When someone has a life limiting illness, physiotherapy intervention aims to maximise movement and function for as long as possible. This is achieved by addressing physical, psychological, social and emotional needs and can help an individual to better manage symptoms they may be experiencing. This can have a positive impact on quality of life and feelings of wellbeing.
Physiotherapy intervention is guided by realistic, personal goals. Once these have been established, the physiotherapist formulates an individualised treatment plan for the person to work on. The physiotherapist reviews the plan regularly and makes any necessary changes to ensure goals are achieved.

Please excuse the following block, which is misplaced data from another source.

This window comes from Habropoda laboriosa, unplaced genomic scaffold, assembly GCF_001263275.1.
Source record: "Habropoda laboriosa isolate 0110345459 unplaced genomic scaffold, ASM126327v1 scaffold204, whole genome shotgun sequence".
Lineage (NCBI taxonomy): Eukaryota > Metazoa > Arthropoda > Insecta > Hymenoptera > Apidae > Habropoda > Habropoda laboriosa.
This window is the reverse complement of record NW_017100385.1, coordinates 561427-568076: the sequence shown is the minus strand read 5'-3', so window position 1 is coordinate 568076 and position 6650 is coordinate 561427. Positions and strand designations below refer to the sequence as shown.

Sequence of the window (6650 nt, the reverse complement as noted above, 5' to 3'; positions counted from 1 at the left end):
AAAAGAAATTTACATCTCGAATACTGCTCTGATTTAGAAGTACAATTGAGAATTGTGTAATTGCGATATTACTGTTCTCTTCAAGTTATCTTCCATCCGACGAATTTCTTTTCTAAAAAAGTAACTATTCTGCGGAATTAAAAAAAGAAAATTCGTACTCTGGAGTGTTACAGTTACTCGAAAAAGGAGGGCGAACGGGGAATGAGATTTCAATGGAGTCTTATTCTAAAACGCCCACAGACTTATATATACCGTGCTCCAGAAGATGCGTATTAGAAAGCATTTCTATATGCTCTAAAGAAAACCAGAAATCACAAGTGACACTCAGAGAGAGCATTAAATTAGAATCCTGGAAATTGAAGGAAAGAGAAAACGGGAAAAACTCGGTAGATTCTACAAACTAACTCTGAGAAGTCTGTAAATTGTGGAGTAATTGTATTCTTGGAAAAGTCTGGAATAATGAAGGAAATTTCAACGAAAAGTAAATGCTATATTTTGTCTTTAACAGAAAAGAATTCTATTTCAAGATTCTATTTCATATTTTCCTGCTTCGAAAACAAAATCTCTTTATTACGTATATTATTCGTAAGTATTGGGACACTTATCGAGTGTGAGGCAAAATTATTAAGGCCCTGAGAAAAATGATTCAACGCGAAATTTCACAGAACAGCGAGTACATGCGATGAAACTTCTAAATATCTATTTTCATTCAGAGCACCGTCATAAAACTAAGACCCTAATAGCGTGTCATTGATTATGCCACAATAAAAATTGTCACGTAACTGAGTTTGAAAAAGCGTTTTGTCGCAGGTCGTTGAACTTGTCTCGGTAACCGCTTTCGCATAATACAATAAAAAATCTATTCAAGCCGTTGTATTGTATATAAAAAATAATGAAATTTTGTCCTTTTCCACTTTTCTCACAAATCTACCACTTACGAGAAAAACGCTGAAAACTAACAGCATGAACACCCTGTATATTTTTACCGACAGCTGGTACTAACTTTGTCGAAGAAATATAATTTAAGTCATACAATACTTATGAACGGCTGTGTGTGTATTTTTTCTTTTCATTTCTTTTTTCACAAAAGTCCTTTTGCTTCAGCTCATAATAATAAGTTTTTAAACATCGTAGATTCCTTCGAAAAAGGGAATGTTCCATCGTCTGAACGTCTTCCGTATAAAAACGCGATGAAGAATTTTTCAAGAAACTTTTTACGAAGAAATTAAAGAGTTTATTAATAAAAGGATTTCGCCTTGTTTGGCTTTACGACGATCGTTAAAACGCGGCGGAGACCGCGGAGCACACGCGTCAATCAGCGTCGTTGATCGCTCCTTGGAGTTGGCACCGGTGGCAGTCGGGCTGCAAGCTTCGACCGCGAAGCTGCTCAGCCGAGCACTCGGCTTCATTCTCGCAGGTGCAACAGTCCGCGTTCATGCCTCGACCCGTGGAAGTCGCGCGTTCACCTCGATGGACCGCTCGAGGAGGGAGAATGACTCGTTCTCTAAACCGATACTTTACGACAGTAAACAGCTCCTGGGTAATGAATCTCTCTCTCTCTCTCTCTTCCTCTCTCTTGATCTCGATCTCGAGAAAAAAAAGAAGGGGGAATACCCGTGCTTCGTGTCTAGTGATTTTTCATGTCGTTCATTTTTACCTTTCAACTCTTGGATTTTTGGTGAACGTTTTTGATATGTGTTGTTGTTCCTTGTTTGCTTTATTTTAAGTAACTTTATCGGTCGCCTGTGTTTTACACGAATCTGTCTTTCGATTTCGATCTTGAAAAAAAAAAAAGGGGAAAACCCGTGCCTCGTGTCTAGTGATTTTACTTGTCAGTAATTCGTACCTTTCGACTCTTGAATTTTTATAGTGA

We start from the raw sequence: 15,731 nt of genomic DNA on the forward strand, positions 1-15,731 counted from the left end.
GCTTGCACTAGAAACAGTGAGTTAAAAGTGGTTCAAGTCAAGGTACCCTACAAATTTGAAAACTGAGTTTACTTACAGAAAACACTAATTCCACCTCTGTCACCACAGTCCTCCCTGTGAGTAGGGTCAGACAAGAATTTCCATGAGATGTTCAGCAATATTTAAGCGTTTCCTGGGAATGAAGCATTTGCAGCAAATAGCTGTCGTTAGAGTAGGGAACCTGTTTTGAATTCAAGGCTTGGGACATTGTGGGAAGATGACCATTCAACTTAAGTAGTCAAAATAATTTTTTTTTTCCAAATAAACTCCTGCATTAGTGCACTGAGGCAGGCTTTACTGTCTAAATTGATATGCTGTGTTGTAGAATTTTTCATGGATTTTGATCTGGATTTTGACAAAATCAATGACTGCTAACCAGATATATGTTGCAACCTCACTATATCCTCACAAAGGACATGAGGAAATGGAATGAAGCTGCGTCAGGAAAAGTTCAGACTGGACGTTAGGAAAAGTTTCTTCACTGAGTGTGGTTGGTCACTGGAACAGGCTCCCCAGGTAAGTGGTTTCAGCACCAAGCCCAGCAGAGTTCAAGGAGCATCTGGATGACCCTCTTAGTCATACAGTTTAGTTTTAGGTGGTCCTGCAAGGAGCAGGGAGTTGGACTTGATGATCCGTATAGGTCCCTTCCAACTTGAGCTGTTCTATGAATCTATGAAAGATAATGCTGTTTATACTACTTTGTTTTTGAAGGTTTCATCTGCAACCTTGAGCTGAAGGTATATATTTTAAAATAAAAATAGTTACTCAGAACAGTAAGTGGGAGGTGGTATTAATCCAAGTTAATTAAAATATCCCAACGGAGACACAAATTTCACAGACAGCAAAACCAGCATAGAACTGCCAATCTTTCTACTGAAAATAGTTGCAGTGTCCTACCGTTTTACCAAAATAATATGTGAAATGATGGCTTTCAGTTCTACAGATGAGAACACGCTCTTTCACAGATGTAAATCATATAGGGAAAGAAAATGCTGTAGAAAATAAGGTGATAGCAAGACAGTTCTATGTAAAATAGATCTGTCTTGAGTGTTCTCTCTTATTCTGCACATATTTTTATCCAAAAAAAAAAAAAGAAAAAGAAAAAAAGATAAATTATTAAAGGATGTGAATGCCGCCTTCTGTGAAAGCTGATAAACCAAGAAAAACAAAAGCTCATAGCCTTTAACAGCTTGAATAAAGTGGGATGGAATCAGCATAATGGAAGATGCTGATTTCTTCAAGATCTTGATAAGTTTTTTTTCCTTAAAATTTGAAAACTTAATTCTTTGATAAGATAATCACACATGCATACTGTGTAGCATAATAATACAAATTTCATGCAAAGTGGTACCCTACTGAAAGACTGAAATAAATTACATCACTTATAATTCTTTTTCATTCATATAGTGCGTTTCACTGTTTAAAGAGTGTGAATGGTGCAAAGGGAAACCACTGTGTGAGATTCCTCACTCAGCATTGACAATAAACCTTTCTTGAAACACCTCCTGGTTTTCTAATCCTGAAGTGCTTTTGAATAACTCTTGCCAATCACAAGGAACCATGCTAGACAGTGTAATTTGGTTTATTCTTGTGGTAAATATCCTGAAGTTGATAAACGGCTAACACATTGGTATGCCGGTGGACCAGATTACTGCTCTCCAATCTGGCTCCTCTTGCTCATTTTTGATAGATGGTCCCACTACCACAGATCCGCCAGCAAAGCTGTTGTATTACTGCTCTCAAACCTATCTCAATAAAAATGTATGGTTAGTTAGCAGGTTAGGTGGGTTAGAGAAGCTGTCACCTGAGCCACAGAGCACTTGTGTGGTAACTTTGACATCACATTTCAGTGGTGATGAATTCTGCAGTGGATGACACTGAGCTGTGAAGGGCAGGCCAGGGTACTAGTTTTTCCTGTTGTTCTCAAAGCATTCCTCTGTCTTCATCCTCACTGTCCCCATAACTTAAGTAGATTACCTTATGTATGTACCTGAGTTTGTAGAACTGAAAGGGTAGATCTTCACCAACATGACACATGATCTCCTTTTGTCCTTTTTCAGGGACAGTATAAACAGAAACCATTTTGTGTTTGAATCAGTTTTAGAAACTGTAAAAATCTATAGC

Examples of interventions may include:
- Functional assessments which may assist discharge planning from in-patient units. This can help to determine the level of any supportive care, if any, required at home following discharge.
- Non-pharmacological management of breathlessness and/or fatigue which may include advice regarding pacing, breathing control and relaxation techniques.
- Non-pharmacological management of pain which may include advice regarding exercise regimes, positioning and possible use of ice or heat.
- Bed/chair exercises, mobility assessments and general advice to maintain current level of mobility for as long as possible.
- Working with family members/carers to educate them regarding moving and handling techniques, stretching of particular muscles/tendons which may assist the individual to maintain their current level of function for as long as possible and promote their comfort.
Referrals can be made by G.P.’s and any Health Care Professional